What Company Could Get You to Switch from Freelance to Full-Time?By Dillon Baker September 25th, 2015
According to our recent study on the state of freelancing in 2015, 68 percent of respondents would consider giving up their freelance lifestyle for full-time work. If we’d presented them with these 65 companies in the graphic below, that number almost certainly would’ve been higher.
Working Not Working, a freelance creatives networking platform, just announced the results of a survey that asked freelancers what full-time gig could get them to give up their self-employed freedom. This is the second year Working Not Working put out the report, and of the current 65, 28 were repeats from 2014.
Those 28 include some of the biggest and most influential brands in the world: Apple, Pixar, Patagonia, Valve, Tesla, NASA, and Google, just to name a few.
More relevant for freelance creatives, however, are the media brands and agencies that have made both years lists: The New Yorker, 72andSunny, BuzzFeed, Disney, Wieden + Kennedy, Cartoon Network, and yes, Red Bull, who these days is just as much a media house as a sugary energy drink purveyor.
New to the list are big media brands like New York Magazine, The New York Times (and its magazine), National Geographic, ESPN, and Vice, who made it despite their less than savory reputation for mistreating employees.
Some surprising companies dropped from the list as well, including stalwarts like Facebook, HBO, Adidas, and 360i.
A total of 610 freelance respondents mentioned 195 different companies—which suggests there is a concentrated tier of companies with a good reputation among creatives.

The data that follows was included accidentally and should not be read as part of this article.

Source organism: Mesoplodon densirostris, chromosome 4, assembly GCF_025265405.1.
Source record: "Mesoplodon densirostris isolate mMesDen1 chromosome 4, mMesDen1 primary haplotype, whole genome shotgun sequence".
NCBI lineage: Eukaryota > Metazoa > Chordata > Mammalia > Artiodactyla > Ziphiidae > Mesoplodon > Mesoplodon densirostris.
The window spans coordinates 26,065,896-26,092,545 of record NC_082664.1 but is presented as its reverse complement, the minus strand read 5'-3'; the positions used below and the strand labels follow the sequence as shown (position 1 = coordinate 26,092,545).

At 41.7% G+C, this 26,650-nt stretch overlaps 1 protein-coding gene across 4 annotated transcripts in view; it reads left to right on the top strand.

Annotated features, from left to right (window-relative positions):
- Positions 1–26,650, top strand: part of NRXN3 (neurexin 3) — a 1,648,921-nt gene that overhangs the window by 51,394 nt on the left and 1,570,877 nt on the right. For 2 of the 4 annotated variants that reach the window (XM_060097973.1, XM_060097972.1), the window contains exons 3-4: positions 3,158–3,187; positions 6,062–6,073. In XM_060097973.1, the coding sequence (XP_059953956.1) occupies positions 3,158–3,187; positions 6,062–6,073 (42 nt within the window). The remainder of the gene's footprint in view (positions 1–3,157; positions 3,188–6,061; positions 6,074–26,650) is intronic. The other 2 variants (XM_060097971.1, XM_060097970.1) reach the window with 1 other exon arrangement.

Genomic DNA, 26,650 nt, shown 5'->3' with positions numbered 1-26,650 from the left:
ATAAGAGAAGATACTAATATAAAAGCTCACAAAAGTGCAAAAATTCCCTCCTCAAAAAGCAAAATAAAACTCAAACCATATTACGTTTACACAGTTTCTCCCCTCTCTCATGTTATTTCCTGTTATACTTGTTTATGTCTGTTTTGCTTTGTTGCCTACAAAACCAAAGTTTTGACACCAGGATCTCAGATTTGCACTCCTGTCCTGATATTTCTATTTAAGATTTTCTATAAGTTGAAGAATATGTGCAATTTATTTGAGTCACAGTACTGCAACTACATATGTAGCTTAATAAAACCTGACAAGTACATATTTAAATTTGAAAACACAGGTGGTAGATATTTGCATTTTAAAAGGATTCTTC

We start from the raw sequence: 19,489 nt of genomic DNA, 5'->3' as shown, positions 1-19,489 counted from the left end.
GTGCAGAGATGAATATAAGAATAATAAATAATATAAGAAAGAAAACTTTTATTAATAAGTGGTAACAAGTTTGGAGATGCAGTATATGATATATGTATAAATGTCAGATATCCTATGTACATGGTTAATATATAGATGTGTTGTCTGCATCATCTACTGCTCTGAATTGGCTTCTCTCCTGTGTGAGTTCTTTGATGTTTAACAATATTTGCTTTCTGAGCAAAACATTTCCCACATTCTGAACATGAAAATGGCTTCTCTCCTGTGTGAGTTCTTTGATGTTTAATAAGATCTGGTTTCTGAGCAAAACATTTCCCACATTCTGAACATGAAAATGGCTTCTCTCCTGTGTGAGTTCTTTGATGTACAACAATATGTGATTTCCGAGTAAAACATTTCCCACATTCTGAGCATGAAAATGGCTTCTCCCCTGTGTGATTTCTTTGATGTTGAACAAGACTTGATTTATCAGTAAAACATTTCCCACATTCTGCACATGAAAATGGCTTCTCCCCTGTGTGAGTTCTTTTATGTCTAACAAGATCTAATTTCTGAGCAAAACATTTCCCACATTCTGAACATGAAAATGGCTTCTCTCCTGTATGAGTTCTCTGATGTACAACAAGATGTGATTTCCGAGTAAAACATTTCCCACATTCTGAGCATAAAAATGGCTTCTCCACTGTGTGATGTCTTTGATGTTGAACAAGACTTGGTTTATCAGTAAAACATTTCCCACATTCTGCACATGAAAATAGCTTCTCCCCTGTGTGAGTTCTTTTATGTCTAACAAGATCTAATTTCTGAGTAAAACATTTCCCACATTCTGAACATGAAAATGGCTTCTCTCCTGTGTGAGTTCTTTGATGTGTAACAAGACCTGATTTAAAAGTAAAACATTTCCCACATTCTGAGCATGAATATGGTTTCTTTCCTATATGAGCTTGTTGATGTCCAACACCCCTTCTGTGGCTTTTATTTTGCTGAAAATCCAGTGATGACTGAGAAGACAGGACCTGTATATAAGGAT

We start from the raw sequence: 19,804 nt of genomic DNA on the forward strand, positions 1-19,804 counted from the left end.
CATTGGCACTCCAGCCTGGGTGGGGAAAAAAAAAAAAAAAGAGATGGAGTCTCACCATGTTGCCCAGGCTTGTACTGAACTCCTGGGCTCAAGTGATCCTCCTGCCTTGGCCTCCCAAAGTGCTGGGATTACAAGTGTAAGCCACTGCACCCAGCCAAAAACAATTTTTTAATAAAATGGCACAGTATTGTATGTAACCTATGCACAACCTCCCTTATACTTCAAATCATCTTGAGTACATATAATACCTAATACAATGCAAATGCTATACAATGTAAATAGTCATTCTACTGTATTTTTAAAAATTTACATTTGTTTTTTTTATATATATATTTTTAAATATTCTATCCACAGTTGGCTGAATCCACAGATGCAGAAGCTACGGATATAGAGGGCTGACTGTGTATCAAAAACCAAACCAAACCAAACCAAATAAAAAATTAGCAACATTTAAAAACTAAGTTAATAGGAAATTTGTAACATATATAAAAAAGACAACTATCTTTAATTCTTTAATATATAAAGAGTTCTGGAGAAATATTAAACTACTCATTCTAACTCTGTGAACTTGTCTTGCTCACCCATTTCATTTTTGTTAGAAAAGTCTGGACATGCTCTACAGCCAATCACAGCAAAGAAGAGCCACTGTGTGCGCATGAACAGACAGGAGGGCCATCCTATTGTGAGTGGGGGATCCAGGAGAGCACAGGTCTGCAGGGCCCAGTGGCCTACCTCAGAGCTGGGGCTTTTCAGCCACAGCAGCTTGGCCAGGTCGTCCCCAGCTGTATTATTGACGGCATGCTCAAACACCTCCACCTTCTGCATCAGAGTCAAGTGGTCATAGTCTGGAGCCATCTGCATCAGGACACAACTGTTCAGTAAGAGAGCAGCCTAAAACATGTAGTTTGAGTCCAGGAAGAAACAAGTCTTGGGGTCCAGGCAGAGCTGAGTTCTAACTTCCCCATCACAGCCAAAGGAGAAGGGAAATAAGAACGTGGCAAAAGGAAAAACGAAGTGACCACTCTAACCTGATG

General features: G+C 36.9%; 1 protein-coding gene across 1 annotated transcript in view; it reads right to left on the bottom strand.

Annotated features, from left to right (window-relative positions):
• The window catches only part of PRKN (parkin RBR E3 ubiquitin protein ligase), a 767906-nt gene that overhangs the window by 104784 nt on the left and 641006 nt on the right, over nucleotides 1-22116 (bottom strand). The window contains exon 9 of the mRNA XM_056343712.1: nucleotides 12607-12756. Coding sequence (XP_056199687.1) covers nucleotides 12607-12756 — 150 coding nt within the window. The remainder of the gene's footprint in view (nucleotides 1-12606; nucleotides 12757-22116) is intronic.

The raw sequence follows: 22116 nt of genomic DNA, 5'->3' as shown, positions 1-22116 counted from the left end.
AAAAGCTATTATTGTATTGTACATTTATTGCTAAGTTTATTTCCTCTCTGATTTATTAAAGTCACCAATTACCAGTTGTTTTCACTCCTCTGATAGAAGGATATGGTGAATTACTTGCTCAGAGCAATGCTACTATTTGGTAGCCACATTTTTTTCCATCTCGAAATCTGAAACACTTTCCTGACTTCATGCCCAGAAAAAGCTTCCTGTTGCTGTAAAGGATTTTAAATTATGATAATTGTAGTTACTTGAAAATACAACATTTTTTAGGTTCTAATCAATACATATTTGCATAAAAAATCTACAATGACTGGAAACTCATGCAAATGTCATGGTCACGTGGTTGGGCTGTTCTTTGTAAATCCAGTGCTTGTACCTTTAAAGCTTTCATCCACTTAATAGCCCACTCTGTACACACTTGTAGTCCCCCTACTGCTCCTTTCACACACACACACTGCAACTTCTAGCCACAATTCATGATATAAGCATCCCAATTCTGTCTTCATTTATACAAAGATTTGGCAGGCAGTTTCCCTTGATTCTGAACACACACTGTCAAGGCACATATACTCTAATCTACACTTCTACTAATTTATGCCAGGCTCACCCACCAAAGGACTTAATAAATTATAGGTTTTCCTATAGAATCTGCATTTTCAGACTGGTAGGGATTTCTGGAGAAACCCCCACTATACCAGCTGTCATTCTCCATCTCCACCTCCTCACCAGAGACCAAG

In terms of industry, there was a pretty healthy mix of advertising/design, media, and tech. According to Advertising Age, advertising and design led the pack with 22 percent each. Ad Age also reported that 52 percent of respondents wanted to work for a company with 1,000 employees or more—quite a shift for freelancers used to working for themselves.
Almost every company on the list has a reputation for innovation and leadership in their respective industries. They’re the kinds of companies that would make all your friends jealous when you say you work for them (an underrated perk if you ask me).
The respondents also named smart, hardworking people as the number one draw for going full-time:
The most frequent and most emphatic response was—the people. The draw of a team was stronger than pay or perks. As one member put it, "I'd trade salary for a batch of lateral-thinking, risk-friendly, smart people in a heartbeat."
Considering that creative work is usually collaborative, choosing a company based on people—rather than salary—makes a lot of sense. It demonstrates that freelancers are an idealistic bunch. If the situation isn’t right, then they probably won’t compromise their independence.Image by Working Not Working